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Life can be a bit of a challenge. It’s even more difficult with a bad credit score. You can be denied when trying to take out loans, open bank accounts and even get a date. Bad credit can also make trying to rent an apartment seem nearly impossible.

Many businesses and financial institutions review your credit to determine if it’s in their best interests to allow you to borrow money. Landlords are very similar. They want to make sure they limit their risk. A consumer with bad credit may not yield great benefits to the lender or landlord.

While you’re certainly in better financial shape if you have good credit, there are still ways for you to find a suitable home if you have bad credit.

Before we dive into steps to renting with bad credit, you need to understand what’s considered poor credit.

What Constitutes Bad Credit?

New and poor credit scores are normally between 300 – 579, while the highest credit score is around 850. A low credit score indicates you have either just begun to build your credit or have had some negative remarks on your credit report. Negative remarks made on your credit report are correlated with your financial decisions, such as not making payments on time and the amount of debt you have.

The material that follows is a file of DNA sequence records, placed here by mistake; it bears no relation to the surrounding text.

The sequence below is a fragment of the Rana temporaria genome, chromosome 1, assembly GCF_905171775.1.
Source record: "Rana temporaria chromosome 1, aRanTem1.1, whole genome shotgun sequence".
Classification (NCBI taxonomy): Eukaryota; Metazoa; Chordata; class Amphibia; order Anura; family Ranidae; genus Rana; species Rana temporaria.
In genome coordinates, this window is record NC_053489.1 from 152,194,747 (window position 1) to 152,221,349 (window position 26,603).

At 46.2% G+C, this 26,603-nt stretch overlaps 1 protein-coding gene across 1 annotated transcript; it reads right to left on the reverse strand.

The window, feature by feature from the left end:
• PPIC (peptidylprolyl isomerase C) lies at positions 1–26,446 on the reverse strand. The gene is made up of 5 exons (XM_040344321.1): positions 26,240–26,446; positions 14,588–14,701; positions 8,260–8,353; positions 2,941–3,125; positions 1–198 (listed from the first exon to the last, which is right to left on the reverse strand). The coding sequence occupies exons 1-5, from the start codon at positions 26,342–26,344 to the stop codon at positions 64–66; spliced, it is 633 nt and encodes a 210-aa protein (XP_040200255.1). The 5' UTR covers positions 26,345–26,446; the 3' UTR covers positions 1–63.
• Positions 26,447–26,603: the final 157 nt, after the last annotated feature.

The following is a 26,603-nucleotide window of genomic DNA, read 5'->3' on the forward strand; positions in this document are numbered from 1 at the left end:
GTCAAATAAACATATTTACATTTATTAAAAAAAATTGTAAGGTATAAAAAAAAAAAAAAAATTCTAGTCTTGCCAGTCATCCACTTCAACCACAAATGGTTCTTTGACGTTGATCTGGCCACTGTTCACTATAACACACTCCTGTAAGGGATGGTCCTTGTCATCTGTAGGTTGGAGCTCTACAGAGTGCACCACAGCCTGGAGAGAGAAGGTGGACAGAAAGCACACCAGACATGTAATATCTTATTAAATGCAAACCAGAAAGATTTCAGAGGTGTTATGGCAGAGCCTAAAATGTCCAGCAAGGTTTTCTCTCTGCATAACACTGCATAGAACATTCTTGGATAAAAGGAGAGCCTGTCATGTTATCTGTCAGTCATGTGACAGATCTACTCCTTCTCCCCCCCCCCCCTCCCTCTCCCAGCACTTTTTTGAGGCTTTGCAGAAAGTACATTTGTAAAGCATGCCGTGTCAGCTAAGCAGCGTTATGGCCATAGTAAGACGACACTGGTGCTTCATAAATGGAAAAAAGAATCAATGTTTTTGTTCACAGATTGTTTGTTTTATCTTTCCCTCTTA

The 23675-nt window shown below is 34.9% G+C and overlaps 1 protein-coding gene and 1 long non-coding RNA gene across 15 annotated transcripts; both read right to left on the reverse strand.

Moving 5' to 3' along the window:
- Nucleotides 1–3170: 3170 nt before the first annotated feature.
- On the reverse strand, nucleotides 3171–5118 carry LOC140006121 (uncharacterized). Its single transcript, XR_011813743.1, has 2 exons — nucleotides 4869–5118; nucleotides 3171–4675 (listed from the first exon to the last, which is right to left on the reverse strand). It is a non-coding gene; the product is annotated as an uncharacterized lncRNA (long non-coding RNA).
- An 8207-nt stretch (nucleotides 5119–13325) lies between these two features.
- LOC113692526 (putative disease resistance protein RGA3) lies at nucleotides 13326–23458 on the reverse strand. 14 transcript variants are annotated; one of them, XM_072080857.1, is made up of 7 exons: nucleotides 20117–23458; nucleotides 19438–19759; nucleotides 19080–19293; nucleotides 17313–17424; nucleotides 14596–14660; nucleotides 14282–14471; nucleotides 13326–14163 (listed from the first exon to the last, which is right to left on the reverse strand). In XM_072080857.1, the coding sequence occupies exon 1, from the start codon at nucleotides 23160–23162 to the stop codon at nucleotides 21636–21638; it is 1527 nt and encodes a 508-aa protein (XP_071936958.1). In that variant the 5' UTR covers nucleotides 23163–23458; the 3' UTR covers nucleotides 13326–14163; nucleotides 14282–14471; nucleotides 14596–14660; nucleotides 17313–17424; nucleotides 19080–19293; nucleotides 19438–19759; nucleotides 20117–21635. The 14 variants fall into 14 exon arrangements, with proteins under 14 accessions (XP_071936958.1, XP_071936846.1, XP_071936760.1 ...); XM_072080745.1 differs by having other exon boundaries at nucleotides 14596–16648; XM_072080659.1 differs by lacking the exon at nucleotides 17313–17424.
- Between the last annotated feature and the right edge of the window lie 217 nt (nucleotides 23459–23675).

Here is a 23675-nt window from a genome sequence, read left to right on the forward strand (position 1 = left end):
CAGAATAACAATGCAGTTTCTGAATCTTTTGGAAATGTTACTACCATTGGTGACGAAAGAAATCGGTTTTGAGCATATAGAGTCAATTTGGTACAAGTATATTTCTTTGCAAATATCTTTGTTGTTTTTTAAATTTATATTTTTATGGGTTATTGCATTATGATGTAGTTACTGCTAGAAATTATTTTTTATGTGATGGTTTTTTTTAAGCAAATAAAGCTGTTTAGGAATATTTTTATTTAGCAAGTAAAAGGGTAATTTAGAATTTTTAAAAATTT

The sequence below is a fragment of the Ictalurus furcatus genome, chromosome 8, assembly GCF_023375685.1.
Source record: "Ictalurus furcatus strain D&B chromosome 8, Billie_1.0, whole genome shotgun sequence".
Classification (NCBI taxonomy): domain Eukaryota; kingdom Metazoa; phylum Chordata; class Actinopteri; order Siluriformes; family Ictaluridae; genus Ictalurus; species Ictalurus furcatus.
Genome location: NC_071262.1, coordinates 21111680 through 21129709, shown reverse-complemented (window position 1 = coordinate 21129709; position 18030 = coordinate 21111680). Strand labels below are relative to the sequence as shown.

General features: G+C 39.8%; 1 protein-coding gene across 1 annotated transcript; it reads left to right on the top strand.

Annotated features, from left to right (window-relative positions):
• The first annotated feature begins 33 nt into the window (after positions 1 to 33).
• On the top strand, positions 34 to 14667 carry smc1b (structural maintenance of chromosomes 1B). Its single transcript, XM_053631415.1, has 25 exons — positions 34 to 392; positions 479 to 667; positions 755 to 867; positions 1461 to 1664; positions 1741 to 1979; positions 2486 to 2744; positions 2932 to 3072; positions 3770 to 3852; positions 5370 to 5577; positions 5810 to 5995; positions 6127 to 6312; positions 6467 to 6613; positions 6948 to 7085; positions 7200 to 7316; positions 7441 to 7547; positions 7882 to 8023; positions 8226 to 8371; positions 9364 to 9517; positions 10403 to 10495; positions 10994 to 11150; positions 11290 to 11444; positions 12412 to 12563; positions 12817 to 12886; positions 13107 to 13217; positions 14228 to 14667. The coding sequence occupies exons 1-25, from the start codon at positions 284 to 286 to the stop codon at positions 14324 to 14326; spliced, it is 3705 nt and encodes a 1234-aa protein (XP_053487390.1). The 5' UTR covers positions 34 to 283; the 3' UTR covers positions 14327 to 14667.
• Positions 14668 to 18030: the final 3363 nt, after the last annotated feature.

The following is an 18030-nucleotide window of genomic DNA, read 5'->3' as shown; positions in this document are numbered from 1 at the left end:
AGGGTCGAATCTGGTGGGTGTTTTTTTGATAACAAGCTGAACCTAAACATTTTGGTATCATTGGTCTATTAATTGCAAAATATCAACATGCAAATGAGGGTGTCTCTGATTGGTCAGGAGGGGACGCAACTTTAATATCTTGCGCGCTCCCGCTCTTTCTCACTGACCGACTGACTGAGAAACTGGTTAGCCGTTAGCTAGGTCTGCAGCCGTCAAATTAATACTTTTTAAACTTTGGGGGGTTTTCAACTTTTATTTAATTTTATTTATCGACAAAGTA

Unfortunately, the higher your credit score, the better the financial assistance you may receive will be. Landlords want to make sure you are reliable and will make your payments on time, every time. This is why your credit score can play a large role in the application process.

This may also be a great time to review your credit report. If you have negative remarks on your report that are inaccurate, you should have them corrected. Some credit report errors can be cleared up right away, and others may take more time to reconcile.

While not always effective immediately, it may improve your chances of finding a better apartment if you can explain the errors on your report to your potential landlord. But you need to be prepared with proof. For example, if your credit report says you missed a payment, bring the payment confirmation when applying for an apartment.

Factors to Consider When Renting with Bad Credit

You may be able to rent an apartment with bad credit, but there are still a few factors you need to consider before moving forward.

You May Have to Pay More Upfront 

This could be in terms of your security deposit or even paying a couple months in advance. Let’s say you don’t have a rental history. This could be a red flag for landlords. It may put them at ease if you agree to pay the first few months in full before moving in.

Increasing your security deposit is another option. This route is more enticing to the landlord because it adds an extra bit of financial security in case you were to back out of the lease.

Avoid Apartments That Require Credit Checks

This seems pretty obvious, right? If you have bad credit, only apply to places that don’t require credit checks. You may find that your options are limited, but you can start by checking out websites such as Craigslist or the classifieds section of the newspaper. Many owners place advertisements in these sections and usually clarify whether or not they require a credit check.

Budget Extra Time for Your Apartment Search

If you have poor credit, you may want to factor in additional time for your search. Finding a suitable apartment that will accept your application could take time.